Cavanaugh said investors are pleased with the construction and manufacturing reports, and relieved that the dollar and oil prices seem to have stabilized.

Agribusiness giant Monsanto gained $2.50, or 2.8 per cent, to $92.49 and chemical maker DuPont rose $2.07, or 3.4 per cent, to $62.94. Among consumer stocks, Amazon rose $26.52, or 4.8 per cent, to $579.04 and Netflix gained $4.89, or 5.2 per cent, to $98.30.

Most automakers reported big gains in their February U.S. sales. Ford climbed 58 cents, or 4.6 per cent, to $13.09 after its sales rose almost 20 per cent, a better gain than analysts expected. Honda, Fiat Chrysler and Nissan also reported big improvements. GM’s sales fell as it tries to shift its business away from rental sales, but its stock gained 57 cents, or 1.9 per cent, to $30.01.

Auto parts supplier BorgWarner rose $1.48, or 4.6 per cent, to $34.16, and navigation device maker Garmin added 93 cents, or 2.3 per cent, to $41.44.

Hertz climbed after the company said it cut costs and improved the management of its rental fleet. The stock, which has been trading at its lowest since 2009, jumped $1.04, or 12.2 per cent, to $9.54.

Clothing, handbag and accessories maker Kate Spade gained $2.17, or 10.9 per cent, to $21.99 after it gave a strong profit forecast for 2016. Human resources software company Workday reported a smaller loss and better-than-expected sales. The stock rose $11.29, or 18.7 per cent, to $71.74.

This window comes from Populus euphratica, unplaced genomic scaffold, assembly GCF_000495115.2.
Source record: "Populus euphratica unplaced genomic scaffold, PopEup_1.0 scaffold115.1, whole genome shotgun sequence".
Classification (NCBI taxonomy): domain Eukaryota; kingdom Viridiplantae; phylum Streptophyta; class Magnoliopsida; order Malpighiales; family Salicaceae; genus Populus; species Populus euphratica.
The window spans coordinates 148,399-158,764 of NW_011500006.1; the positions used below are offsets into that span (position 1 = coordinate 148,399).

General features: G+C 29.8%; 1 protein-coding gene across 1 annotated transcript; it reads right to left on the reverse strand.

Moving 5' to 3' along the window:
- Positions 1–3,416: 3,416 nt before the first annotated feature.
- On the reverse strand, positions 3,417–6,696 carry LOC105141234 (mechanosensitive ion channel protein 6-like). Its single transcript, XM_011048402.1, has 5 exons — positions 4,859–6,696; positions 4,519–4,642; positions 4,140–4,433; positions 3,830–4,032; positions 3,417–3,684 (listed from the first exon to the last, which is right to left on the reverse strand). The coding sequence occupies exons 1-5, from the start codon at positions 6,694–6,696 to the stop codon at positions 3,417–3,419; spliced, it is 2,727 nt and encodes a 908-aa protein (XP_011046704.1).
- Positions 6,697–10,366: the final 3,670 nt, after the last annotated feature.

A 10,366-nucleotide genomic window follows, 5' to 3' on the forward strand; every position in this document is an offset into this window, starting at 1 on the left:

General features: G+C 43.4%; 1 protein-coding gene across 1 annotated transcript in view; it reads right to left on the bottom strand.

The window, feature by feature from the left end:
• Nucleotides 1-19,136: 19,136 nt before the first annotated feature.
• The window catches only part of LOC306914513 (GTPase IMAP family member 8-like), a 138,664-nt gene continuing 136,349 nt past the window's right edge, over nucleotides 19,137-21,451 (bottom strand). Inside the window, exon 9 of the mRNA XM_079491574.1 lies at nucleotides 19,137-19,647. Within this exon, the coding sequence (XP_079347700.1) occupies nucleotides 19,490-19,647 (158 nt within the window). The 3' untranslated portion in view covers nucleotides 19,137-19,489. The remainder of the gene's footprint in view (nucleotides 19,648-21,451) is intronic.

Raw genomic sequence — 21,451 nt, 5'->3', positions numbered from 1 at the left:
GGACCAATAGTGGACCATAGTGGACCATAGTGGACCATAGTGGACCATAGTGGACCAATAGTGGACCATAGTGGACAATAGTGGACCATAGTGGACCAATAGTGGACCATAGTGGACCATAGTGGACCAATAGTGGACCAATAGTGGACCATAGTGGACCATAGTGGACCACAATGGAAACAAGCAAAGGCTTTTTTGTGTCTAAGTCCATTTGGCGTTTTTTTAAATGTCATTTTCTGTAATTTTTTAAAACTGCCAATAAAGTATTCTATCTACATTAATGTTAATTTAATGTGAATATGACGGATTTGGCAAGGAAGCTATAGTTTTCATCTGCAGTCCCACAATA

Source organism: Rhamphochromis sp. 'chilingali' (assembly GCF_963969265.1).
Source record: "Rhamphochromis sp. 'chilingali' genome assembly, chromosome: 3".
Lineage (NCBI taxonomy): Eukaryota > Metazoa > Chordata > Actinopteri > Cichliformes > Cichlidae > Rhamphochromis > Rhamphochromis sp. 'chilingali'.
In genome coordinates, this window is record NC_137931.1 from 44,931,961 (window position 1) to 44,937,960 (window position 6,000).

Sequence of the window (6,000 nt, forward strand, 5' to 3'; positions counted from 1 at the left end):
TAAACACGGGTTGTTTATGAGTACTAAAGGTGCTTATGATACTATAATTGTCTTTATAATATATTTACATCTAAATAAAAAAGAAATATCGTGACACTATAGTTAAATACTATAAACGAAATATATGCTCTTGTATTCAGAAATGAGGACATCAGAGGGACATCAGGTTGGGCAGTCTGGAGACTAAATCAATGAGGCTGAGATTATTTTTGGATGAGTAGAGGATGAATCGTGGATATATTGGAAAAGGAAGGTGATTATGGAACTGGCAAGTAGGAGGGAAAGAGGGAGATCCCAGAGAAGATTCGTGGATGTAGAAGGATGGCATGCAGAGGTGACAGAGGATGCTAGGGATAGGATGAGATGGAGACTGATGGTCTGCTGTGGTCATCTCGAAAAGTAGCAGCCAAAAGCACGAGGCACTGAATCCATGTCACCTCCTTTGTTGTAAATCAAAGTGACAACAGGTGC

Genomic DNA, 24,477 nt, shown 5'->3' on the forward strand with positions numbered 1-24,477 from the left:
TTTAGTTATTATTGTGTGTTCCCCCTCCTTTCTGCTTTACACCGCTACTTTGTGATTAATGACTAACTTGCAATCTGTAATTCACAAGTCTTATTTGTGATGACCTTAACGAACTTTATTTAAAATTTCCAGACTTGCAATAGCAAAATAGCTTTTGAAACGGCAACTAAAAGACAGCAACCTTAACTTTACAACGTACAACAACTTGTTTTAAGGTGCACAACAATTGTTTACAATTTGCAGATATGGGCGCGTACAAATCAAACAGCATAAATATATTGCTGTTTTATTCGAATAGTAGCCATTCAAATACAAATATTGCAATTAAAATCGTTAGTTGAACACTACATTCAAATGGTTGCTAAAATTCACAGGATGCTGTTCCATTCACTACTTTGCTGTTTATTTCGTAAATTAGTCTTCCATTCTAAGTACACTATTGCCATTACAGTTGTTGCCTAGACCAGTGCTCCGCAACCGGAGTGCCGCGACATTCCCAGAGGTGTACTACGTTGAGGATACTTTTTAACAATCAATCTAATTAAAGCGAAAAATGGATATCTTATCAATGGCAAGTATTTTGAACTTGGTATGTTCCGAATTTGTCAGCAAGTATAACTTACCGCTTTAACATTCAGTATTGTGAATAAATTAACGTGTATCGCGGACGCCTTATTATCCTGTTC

Medical device maker Medtronic gave up $3.21, or 4.1 per cent, to $74.18 after its sales fell short of analysts’ projections.

Industrial conglomerate Honeywell said it’s giving up on its effort to buy rival United Technologies. It had offered to buy United Technologies for $108 per share, or about $90 billion, and Honeywell said its target wasn’t willing to negotiate a deal. United Technologies, which was one of the best Dow performers in February, slumped $1.57, or 1.6 per cent, to $95.05. Honeywell rebounded $4.52, or 4.5 per cent, to $105.87.

Oil prices also moved higher. U.S. crude rose 65 cents, or 1.9 per cent, to $34.40 a barrel in New York. Brent crude, the benchmark for international oils, rose 24 cents to $36.81 a barrel in London. Natural gas, which closed at a 17-year low on Monday, climbed 3 cents to $1.74 per 1,000 cubic feet.

Overseas markets rose after China’s move to support bank lending helped offset concern over a drop in manufacturing in the world’s second-largest economy. Germany’s DAX climbed 2.3 per cent and France’s CAC-40 added 1.2 per cent. Britain’s FTSE 100 rose 0.9 per cent. Hong Kong’s Hang Seng gained 1.5 per cent. Tokyo’s Nikkei 225 added 0.4 per cent.

The euro fell to $1.0868 from $1.0884 late Monday and the dollar rose to 114.05 yen from 112.82 yen.

The price of gold slipped $3.60 to $1,230.80 an ounce and silver decreased 16 cents to $14.76 an ounce. Copper gained 1 cent to $2.15 a pound.

In other energy trading, wholesale gasoline fell 2 cents to $1.31 a gallon. Heating oil rose less than 1 cent to $1.10 a gallon.

The Canadian Press